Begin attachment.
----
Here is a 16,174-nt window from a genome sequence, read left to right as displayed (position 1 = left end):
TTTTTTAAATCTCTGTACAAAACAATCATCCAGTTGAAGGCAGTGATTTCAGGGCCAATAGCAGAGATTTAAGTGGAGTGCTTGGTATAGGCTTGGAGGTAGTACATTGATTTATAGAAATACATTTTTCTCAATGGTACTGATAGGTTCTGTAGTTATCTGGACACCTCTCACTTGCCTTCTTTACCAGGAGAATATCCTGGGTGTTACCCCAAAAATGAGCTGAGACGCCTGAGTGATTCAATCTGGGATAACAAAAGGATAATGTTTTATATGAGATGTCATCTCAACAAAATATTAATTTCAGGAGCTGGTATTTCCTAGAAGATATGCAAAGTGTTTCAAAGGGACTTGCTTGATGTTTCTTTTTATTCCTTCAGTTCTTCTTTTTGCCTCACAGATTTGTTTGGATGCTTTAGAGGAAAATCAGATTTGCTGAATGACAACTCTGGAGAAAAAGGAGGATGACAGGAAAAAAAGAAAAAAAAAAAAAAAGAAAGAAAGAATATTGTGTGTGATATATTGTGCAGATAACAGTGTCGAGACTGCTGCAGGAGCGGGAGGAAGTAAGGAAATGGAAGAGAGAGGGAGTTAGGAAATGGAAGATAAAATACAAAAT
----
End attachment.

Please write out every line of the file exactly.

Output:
Here is a 16,174-nt window from a genome sequence, read left to right as displayed (position 1 = left end):
TTTTTTAAATCTCTGTACAAAACAATCATCCAGTTGAAGGCAGTGATTTCAGGGCCAATAGCAGAGATTTAAGTGGAGTGCTTGGTATAGGCTTGGAGGTAGTACATTGATTTATAGAAATACATTTTTCTCAATGGTACTGATAGGTTCTGTAGTTATCTGGACACCTCTCACTTGCCTTCTTTACCAGGAGAATATCCTGGGTGTTACCCCAAAAATGAGCTGAGACGCCTGAGTGATTCAATCTGGGATAACAAAAGGATAATGTTTTATATGAGATGTCATCTCAACAAAATATTAATTTCAGGAGCTGGTATTTCCTAGAAGATATGCAAAGTGTTTCAAAGGGACTTGCTTGATGTTTCTTTTTATTCCTTCAGTTCTTCTTTTTGCCTCACAGATTTGTTTGGATGCTTTAGAGGAAAATCAGATTTGCTGAATGACAACTCTGGAGAAAAAGGAGGATGACAGGAAAAAAAGAAAAAAAAAAAAAAAGAAAGAAAGAATATTGTGTGTGATATATTGTGCAGATAACAGTGTCGAGACTGCTGCAGGAGCGGGAGGAAGTAAGGAAATGGAAGAGAGAGGGAGTTAGGAAATGGAAGATAAAATACAAAAT